(Also, don’t use exclamation points as I did here, no more than one per book.  They are fun though!)

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For Writers Who Love Worksheets: 

Some writers love worksheets for plotting, character development, and world building. I never do any of this, but in case you do, here are some representative worksheets for your use.

 

Plotting Your Story:

https://evernote.com/blog/12-creative-writing-templates/

 

Character Development:

https://thinkwritten.com/character-development-questions/

 

World Building:

https://nybookeditors.com/wp-content/uploads/2017/07/World-Building-Worksheet.pdf

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Mystery Genre Workshop Part Two: Mysterious Characters

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When someone mentions “mystery novel” what image comes to mind? The cloaked Sherlock Holmes, the wax mustache of Hercule Poirot, the trenchcoated Columbo, the clever Jessica Fletcher, Clarice Starling’s strength, the gritty Harry Bosch, or— any number of detectives that leap from the pages of our favorite mystery stories.

Why? Simple, the writers and screenwriters made them memorable.

As discussed in the previous article on plot, many writing “experts” debate whether a novel is plot driven or character driven. I believe both must be present. An excellent plot will not save a poorly written character, nor will an excellent character save a poorly written plot. Writers need both.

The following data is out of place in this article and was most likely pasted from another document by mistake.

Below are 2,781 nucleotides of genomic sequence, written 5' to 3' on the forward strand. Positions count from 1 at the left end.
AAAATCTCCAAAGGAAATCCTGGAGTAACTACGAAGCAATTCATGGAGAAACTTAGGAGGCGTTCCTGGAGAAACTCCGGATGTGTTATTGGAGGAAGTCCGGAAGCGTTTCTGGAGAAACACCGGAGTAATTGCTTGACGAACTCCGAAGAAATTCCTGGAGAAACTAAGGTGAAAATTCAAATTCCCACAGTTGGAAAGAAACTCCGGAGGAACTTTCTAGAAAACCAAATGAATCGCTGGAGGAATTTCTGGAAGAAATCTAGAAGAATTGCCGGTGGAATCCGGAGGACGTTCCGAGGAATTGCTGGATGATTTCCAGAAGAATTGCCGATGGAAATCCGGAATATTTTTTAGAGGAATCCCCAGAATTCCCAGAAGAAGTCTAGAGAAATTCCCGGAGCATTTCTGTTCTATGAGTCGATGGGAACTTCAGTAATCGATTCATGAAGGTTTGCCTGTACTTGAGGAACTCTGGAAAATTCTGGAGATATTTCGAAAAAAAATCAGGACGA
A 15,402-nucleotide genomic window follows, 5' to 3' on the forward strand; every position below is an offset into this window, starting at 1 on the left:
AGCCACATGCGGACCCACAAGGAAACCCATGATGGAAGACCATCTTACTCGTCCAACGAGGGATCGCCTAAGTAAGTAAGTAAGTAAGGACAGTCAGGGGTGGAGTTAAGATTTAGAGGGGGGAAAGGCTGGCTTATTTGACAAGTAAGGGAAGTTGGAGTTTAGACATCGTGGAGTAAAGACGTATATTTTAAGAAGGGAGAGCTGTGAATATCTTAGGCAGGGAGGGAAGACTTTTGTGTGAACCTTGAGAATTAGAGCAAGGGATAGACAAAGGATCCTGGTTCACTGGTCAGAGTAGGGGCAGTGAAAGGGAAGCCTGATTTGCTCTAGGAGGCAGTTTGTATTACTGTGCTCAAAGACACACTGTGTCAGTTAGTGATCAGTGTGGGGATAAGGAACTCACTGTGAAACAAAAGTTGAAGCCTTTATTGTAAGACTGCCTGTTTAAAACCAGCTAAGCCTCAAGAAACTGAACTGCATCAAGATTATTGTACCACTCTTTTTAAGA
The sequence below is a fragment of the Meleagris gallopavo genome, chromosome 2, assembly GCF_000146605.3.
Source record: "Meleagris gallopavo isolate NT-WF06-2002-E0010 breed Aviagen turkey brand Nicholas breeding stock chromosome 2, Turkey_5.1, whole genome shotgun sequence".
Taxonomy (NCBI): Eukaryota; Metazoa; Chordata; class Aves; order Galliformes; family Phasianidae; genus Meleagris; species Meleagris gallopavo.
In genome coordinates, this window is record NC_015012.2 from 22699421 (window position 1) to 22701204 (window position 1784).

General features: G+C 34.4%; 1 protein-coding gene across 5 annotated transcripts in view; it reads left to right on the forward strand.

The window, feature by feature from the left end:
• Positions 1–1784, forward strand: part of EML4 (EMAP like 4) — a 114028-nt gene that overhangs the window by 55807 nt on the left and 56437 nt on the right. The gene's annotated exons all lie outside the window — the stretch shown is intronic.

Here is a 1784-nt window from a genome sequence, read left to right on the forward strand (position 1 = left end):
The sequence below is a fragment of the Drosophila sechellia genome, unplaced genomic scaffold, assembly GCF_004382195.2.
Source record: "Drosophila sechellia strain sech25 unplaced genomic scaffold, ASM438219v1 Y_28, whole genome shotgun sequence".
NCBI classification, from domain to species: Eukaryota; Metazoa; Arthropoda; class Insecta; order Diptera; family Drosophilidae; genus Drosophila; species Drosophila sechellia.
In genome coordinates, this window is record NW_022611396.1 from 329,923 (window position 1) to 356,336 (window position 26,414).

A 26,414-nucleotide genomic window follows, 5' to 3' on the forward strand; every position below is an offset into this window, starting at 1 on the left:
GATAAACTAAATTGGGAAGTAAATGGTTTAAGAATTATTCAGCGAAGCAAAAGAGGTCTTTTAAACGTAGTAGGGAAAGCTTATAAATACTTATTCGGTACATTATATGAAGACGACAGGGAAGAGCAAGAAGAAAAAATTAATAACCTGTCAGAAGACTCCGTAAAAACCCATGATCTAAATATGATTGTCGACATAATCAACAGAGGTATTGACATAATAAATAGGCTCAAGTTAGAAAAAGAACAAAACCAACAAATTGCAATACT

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Attributes of Mystery Characters

What makes a strong and identifiable protagonist in a mystery story?

The answer is the same components that create any good character. The reader must empathize with your main character’s goal and become vested in the same desire to achieve the goal. The protagonist needs to be multi-dimensional, and that complexity can be obtained by providing the reader with recognizable attributes. Creating a complex and compelling protagonist and applying these traits to secondary characters as well adds depth to the story.

Let’s first talk about characterization, a process that displays the character’s persona.

Developmental Strategies

General Characteristics

  • Physical Description: Convey to your reader only what you want them to see. Do not assign a grocery list of hair color, eye color, height, etc. but weave descriptions into the story. Allow your character to have a flaw—a scar, a crooked eyebrow, an old sports injury that flares up at times. Perfection is not realistic.
  • Personality: Is your character open to experience or resistant, conscientious or untrustworthy, an extrovert or introvert, agreeable or disagreeable, neurotic or even-keeled?
  • Interaction: How do they behave with others? Do they relate to people positively or negatively, or do they feel superior or indifferent? Do they have a sense of humor? Are they at times sarcastic? Are people comfortable in their presence?